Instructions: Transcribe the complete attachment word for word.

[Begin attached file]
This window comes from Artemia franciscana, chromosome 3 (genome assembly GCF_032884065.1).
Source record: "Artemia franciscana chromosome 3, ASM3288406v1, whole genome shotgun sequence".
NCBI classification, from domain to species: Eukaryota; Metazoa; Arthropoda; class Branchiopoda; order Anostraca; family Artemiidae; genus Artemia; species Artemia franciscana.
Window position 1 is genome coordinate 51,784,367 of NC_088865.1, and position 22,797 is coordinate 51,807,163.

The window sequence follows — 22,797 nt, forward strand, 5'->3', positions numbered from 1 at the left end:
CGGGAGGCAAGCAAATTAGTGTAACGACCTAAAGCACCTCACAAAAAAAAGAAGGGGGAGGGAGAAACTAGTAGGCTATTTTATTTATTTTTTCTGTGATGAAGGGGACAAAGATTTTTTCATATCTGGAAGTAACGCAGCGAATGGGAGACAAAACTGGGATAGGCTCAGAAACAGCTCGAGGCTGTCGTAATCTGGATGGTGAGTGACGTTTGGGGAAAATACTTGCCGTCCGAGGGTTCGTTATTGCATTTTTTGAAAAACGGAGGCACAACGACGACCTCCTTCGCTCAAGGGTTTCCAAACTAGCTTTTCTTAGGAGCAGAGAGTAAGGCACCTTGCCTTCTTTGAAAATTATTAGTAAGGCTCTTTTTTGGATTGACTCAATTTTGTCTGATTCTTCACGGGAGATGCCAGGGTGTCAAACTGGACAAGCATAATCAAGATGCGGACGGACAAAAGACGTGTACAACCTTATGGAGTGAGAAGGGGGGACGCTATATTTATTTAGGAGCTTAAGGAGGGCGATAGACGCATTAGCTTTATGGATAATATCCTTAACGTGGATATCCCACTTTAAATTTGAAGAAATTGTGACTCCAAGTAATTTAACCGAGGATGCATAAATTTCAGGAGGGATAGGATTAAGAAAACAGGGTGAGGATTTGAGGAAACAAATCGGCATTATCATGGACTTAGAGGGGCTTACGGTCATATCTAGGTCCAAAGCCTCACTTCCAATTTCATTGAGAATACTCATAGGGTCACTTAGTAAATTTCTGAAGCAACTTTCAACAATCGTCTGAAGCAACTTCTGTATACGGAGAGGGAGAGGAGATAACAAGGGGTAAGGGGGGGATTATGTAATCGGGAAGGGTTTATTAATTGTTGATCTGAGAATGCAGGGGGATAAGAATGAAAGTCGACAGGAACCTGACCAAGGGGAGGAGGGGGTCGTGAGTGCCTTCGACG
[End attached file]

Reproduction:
This window comes from Artemia franciscana, chromosome 3 (genome assembly GCF_032884065.1).
Source record: "Artemia franciscana chromosome 3, ASM3288406v1, whole genome shotgun sequence".
NCBI classification, from domain to species: Eukaryota; Metazoa; Arthropoda; class Branchiopoda; order Anostraca; family Artemiidae; genus Artemia; species Artemia franciscana.
Window position 1 is genome coordinate 51,784,367 of NC_088865.1, and position 22,797 is coordinate 51,807,163.

The window sequence follows — 22,797 nt, forward strand, 5'->3', positions numbered from 1 at the left end:
CGGGAGGCAAGCAAATTAGTGTAACGACCTAAAGCACCTCACAAAAAAAAGAAGGGGGAGGGAGAAACTAGTAGGCTATTTTATTTATTTTTTCTGTGATGAAGGGGACAAAGATTTTTTCATATCTGGAAGTAACGCAGCGAATGGGAGACAAAACTGGGATAGGCTCAGAAACAGCTCGAGGCTGTCGTAATCTGGATGGTGAGTGACGTTTGGGGAAAATACTTGCCGTCCGAGGGTTCGTTATTGCATTTTTTGAAAAACGGAGGCACAACGACGACCTCCTTCGCTCAAGGGTTTCCAAACTAGCTTTTCTTAGGAGCAGAGAGTAAGGCACCTTGCCTTCTTTGAAAATTATTAGTAAGGCTCTTTTTTGGATTGACTCAATTTTGTCTGATTCTTCACGGGAGATGCCAGGGTGTCAAACTGGACAAGCATAATCAAGATGCGGACGGACAAAAGACGTGTACAACCTTATGGAGTGAGAAGGGGGGACGCTATATTTATTTAGGAGCTTAAGGAGGGCGATAGACGCATTAGCTTTATGGATAATATCCTTAACGTGGATATCCCACTTTAAATTTGAAGAAATTGTGACTCCAAGTAATTTAACCGAGGATGCATAAATTTCAGGAGGGATAGGATTAAGAAAACAGGGTGAGGATTTGAGGAAACAAATCGGCATTATCATGGACTTAGAGGGGCTTACGGTCATATCTAGGTCCAAAGCCTCACTTCCAATTTCATTGAGAATACTCATAGGGTCACTTAGTAAATTTCTGAAGCAACTTTCAACAATCGTCTGAAGCAACTTCTGTATACGGAGAGGGAGAGGAGATAACAAGGGGTAAGGGGGGGATTATGTAATCGGGAAGGGTTTATTAATTGTTGATCTGAGAATGCAGGGGGATAAGAATGAAAGTCGACAGGAACCTGACCAAGGGGAGGAGGGGGTCGTGAGTGCCTTCGACG